Government to legislate for legal advice on NDAs


Tolhurst: Legislation will stamp out misuse

The government has pledged to change the law to ensure that employees signing non-disclosure agreements (NDAs) receive independent legal advice.

Further reform will also allow people signing NDAs to disclose information to their lawyers, as well as the police and regulated health and care professionals, while the Solicitors Regulation Authority (SRA) has pledged to update its guidance to the profession.

The Department for Business, Energy and Industrial Strategy (BEIS) yesterday published its response to the consultation on confidentiality clauses that it issued in March in response to concerns about the use of NDAs, expressed in particular by the House of Commons’ women and equalities select committee (WESC), which issued a report on them last month that found some improvement in how lawyers use them.

The updated legislation will also require employers make clear the limitations of a confidentiality clause, in plain English, put in place either at the beginning or end of the employment relationship, through respectively the written statement of employment particulars and NDAs.

Further, an NDA that does not follow new legislative requirements will be legally void, and an employee bringing a claim before an employment tribunal in such circumstances may be eligible for additional compensation.

BEIS said legal respondents to the consultation overall supported the provision of independent legal advice, but in roundtable discussions “legal participants felt this requirement was already covered by section 203 of the Employment Rights Act 1996” – which mandates independent advice on settlement agreements more broadly.
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The response added: “Some were also concerned additional requirements would raise legal fees. Other legal organisations acknowledged that although the Employment Rights Act 1996 might already be read as covering this requirement, they would welcome greater legislative clarity on what confidentiality clause legal advice should contain.”

It said the legislation would ensure that individuals received advice “not only on the nature of the confidentially requirement but also on the limitations of confidentiality clauses.

“This legislative change will ensure that legal professionals must provide clarity on the details in a settlement agreement in order for it to be valid, so that individuals are not left with unsatisfactory agreements.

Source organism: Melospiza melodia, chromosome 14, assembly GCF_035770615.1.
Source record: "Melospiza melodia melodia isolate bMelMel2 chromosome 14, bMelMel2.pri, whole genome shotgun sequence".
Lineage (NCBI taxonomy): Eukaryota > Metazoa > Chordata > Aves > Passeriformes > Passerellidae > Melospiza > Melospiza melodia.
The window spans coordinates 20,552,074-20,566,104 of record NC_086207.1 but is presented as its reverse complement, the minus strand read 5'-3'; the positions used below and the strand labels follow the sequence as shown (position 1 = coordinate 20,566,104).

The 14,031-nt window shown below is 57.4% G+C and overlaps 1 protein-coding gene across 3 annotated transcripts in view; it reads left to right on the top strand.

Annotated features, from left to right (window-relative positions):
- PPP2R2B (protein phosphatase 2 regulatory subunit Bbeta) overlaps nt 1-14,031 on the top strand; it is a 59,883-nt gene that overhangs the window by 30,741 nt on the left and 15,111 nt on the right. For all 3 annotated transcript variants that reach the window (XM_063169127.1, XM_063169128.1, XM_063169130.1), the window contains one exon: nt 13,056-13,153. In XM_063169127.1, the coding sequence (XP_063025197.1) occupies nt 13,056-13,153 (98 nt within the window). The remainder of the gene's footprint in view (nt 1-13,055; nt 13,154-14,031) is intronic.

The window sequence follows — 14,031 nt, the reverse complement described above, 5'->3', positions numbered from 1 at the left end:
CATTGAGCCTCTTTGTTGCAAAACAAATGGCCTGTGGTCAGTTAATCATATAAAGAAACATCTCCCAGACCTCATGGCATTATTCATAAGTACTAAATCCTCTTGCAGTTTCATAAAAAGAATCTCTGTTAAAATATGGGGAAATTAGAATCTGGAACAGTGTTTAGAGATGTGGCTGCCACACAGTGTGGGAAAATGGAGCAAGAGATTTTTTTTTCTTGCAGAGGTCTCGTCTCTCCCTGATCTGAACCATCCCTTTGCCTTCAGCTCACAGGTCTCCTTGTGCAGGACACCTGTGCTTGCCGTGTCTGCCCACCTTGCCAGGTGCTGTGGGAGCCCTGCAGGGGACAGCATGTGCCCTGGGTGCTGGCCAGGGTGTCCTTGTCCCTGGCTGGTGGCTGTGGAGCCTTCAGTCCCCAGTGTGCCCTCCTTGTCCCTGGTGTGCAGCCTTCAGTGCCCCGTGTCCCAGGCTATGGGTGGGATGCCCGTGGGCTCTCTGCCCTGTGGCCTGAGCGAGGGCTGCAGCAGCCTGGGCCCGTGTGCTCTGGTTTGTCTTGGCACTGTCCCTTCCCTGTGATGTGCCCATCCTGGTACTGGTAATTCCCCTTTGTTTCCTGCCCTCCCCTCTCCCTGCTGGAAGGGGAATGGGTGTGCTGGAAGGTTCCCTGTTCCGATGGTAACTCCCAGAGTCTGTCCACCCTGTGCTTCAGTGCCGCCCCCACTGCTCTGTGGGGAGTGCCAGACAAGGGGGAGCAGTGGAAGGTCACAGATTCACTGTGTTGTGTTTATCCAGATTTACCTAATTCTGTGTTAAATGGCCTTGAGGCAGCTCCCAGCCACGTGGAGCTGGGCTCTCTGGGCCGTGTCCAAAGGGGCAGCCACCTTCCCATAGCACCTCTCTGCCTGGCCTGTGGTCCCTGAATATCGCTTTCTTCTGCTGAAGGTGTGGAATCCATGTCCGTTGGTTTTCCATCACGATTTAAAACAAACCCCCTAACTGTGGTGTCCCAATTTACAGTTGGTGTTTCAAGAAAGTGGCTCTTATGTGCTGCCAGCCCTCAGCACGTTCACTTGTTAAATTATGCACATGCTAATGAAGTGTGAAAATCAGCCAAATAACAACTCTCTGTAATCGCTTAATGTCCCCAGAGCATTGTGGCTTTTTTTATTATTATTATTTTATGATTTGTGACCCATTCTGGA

“The SRA has also committed to update its guidance on the use of confidentiality clauses following our proposals.”

On disclosure of information to lawyers and doctors as well as the police, the response said: “We understand that for victims of sexual harassment and discrimination, access to medical and legal services are important.

“Victims should not be made to feel they are unable to disclose to regulated professionals, bound by confidentiality duties.”

However, BEIS decided against legislating on specific wording for confidentiality clauses. Respondents to the consultation were split on this, with lawyers and employers against the idea, saying that specific wording would not cover all uses of confidentiality clauses or allow any flexibility.

Instead they suggested that guidance would provide the correct level of flexibility for drafting professionals.

The WESC report also acknowledged the difficulties of standardised wording, and recommended legislating on drafting requirements, such as that the wording must be “clear and specific”.

BEIS said: “We also intend to work with relevant stakeholders including the SRA, the Equality and Human Rights Commission (EHRC) and the Advisory, Conciliation and Arbitration Service (ACAS) to produce suitable guidance for solicitors and legal professionals responsible for drafting settlement agreements.

“EHRC is producing guidance in order to clarify the law relating to confidentiality agreements in cases of discrimination in employment and set out good practice in relation to their use.

“ACAS is also planning to produce guidance to help employers, workers and their representatives be clearer about the law and good practice around confidentiality clauses.

“The SRA has also committed to update its guidance to solicitors on the use of confidentiality clauses once our proposals are published, to align it with any legislative changes.”

Business minister Kelly Tolhurst said there were legitimate uses for NDAs, “from protecting commercially sensitive information to preventing information being shared with competitors”.

But she added: “We will not tolerate the use of NDAs to silence and intimidate victims from speaking out. The new legislation will stamp out misuse, tackle unacceptable workplace cultures, protect individuals and create a level playing field for businesses that comply with the law.”

BEIS said it would respond separately to the other recommendations made by the WESC and highlighted that the government was taking other action in response to sexual harassment in the workplace; the Government Equality Office launched a consultation on the issue earlier this month, focusing on steps to tackling inappropriate workplace culture.

The Legal Futures NDAs, Harassment and Whistleblowing Masterclass is on 16 September in London. Click here for all the details. 




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